Exhibiting at the Arboretum courtesy of Baltimore’s Steven Scott Gallery, O’Grady earned her BFA from Michigan State University and an MFA from the University of Texas and has shown her work widely in the U.S. In 1997, she moved from Texas to the tiny, rural town of Tracys Landing, south of Annapolis, where she has been painting the landscapes and birds near her house ever since.

“When we first moved here from Texas, my first overwhelming impression was I’ve got to find more colors of green paint,” she said.

As it turned out, she began to discover the many colors that underlie the green of plants and make it so lively. Like an Impressionist artist, when she painted an old tobacco barn sagging under the weight of a complicated tangle of vines, she did it with thousands of tiny strokes of scarlet, maroon, yellow, lime, pine green and shadowy blue. A riot of color and activity, it brilliantly captures how plants reclaim any building or field left vacant.

“I like seeing the plants take over,” O’Grady explained. “In Texas, it’s so hot and dry, it takes a lot longer for the plant life to reclaim the structures. Here it happens as soon as you turn your back.”

O’Grady had already been keeping chickens and peacocks when her daughter rescued a lost mallard duckling eight years ago and brought it home. Less than a day old, the exhausted bird fell asleep in O’Grady’s hand. Rather than put it in the aviary with her other birds, she raised it in the house until it was old enough to move to a nearby pond. Not long afterward, the duck returned, bringing along a new mate that she presented to O’Grady. The pair soon nested and began an extended family that still lives near the artist’s home.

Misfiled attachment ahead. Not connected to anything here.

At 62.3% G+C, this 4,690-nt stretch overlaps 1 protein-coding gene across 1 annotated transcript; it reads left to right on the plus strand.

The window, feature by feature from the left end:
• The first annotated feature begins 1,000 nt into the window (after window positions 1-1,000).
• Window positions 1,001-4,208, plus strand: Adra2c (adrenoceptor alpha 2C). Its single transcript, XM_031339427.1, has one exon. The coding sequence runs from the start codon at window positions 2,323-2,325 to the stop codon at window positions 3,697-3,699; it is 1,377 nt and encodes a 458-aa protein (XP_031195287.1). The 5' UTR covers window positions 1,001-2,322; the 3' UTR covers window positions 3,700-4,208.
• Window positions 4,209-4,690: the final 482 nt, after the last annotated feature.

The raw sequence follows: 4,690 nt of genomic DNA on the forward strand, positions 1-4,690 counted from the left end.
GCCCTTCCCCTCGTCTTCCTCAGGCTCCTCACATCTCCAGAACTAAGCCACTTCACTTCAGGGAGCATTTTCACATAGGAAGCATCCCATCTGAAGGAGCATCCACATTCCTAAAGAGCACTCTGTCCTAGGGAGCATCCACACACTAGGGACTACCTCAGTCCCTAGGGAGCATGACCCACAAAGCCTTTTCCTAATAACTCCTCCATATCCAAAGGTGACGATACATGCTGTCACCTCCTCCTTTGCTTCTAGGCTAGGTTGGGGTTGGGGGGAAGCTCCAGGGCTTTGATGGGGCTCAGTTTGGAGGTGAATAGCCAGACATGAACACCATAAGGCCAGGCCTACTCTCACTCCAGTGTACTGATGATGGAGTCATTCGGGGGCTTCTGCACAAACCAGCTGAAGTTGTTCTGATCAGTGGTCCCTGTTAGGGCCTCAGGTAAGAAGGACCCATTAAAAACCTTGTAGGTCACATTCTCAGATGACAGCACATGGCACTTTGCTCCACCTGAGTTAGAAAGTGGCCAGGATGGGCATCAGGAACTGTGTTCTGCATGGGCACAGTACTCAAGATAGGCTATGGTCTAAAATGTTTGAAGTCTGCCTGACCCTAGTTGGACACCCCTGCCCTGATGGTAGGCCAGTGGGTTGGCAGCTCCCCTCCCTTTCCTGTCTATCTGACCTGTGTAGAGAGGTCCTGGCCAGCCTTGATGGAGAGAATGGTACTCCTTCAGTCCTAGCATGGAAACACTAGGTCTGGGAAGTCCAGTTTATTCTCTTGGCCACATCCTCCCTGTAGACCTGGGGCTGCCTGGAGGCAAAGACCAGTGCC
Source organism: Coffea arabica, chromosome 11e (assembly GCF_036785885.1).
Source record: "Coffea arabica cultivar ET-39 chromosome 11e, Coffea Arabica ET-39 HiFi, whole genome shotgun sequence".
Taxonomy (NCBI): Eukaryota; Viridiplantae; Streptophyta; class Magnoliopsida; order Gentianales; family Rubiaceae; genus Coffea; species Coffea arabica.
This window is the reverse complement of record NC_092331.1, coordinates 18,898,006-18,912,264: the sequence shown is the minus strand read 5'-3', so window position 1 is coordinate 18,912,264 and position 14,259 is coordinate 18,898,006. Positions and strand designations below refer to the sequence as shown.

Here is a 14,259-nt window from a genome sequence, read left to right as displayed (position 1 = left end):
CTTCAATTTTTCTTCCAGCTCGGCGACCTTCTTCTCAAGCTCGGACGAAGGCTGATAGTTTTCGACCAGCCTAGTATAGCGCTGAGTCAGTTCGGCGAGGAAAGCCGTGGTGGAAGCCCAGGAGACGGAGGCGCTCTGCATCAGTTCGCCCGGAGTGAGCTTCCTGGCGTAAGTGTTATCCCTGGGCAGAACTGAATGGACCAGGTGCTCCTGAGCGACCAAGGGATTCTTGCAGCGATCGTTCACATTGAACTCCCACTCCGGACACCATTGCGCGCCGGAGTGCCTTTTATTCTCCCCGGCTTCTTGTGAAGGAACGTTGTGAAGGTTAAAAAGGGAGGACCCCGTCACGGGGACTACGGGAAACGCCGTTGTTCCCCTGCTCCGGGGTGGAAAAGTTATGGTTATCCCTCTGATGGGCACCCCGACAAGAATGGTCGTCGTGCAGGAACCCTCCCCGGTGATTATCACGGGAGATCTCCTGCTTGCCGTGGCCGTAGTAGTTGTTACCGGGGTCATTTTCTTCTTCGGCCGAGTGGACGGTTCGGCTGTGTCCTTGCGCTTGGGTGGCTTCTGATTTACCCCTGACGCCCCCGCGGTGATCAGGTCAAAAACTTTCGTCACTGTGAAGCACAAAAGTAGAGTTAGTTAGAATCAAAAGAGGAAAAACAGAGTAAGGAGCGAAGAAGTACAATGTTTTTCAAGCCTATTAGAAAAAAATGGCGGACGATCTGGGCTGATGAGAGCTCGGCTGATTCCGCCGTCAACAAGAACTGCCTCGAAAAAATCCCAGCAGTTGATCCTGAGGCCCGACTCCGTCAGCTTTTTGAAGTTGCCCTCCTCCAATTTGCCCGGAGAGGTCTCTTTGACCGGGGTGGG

“It changed the way I look at all birds,” O’Grady said. “I learned from my ducks that birds are individuals.”

In several portraits she has painted of her ducks, there’s no doubt of this. Each bird has its own distinctive personality. To make it even better, some of the portraits are accompanied by the ducks’ own stories engagingly told by writer Peter Guttmacher.

Throughout her paintings, O’Grady has a knack for capturing the vivacious energy of birds and plants, amiably conveying her awe of the indomitable spirit and incredible complexity of the natural world.

This show is part of Adkins Arboretum’s ongoing exhibition series of work on natural themes by regional artists. It is on view through Sept. 29 at the Arboretum Visitor’s Center located at 12610 Eveland Road near Tuckahoe State Park in Ridgely. Contact the Arboretum at 410–634–2847, ext. 0 or info@adkinsarboretum.org for gallery hours.

Adkins Arboretum is a 400-acre native garden and preserve at the headwaters of the Tuckahoe Creek in Caroline County. Open year round, the Arboretum is the region’s resource for native plants and education programs about nature, ecology and wildlife conservation gardening. For more information, visit adkinsarboretum.org or call 410-634-2847, ext. 0.

New Faces and Old Favorites at Monty Alexander Jazz Festival

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The sensational Monty Alexander returns to Easton this Labor Day weekend for the eponymous three-day jazz festival, along with his hand-picked selection of musical companions—all newcomers, save for past festival favorite René Marie.

“Bringing all these guests and friends to Easton makes for a fun happening,” Alexander says, excitedly. “[The festival] has an unbelievable history; it’s gone so well. I’m proud of that.”

Monty Alexander (Photo by Jerry Michael)

On Friday, September 1st, trumpeter/vocalist Bria Skonberg brings her trademark “trad fusion” to the stage for her 8 p.m. performance, Shaking Up the Jazz World. Though her music draws upon elements of early jazz, blues, swing, and even pop, the Canadian songwriter is heavily influenced by the legendary Louis Armstrong, whom she frequently draws comparisons to.